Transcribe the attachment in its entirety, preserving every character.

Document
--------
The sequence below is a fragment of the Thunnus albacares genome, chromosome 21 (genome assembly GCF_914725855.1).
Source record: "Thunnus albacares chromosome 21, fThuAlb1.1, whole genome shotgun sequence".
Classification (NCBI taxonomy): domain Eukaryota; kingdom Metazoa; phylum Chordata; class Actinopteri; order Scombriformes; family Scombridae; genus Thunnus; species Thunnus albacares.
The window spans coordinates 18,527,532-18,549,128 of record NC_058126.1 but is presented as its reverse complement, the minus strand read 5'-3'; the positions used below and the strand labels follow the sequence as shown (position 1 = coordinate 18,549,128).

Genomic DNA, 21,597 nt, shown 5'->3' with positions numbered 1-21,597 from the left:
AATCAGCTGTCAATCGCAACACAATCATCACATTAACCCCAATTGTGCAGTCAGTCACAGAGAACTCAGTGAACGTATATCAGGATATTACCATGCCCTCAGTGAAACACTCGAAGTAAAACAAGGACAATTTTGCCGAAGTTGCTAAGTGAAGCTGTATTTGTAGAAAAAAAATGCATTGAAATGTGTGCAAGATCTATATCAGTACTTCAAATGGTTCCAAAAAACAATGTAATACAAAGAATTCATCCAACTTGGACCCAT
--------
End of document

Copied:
The sequence below is a fragment of the Thunnus albacares genome, chromosome 21 (genome assembly GCF_914725855.1).
Source record: "Thunnus albacares chromosome 21, fThuAlb1.1, whole genome shotgun sequence".
Classification (NCBI taxonomy): domain Eukaryota; kingdom Metazoa; phylum Chordata; class Actinopteri; order Scombriformes; family Scombridae; genus Thunnus; species Thunnus albacares.
The window spans coordinates 18,527,532-18,549,128 of record NC_058126.1 but is presented as its reverse complement, the minus strand read 5'-3'; the positions used below and the strand labels follow the sequence as shown (position 1 = coordinate 18,549,128).

Genomic DNA, 21,597 nt, shown 5'->3' with positions numbered 1-21,597 from the left:
AATCAGCTGTCAATCGCAACACAATCATCACATTAACCCCAATTGTGCAGTCAGTCACAGAGAACTCAGTGAACGTATATCAGGATATTACCATGCCCTCAGTGAAACACTCGAAGTAAAACAAGGACAATTTTGCCGAAGTTGCTAAGTGAAGCTGTATTTGTAGAAAAAAAATGCATTGAAATGTGTGCAAGATCTATATCAGTACTTCAAATGGTTCCAAAAAACAATGTAATACAAAGAATTCATCCAACTTGGACCCAT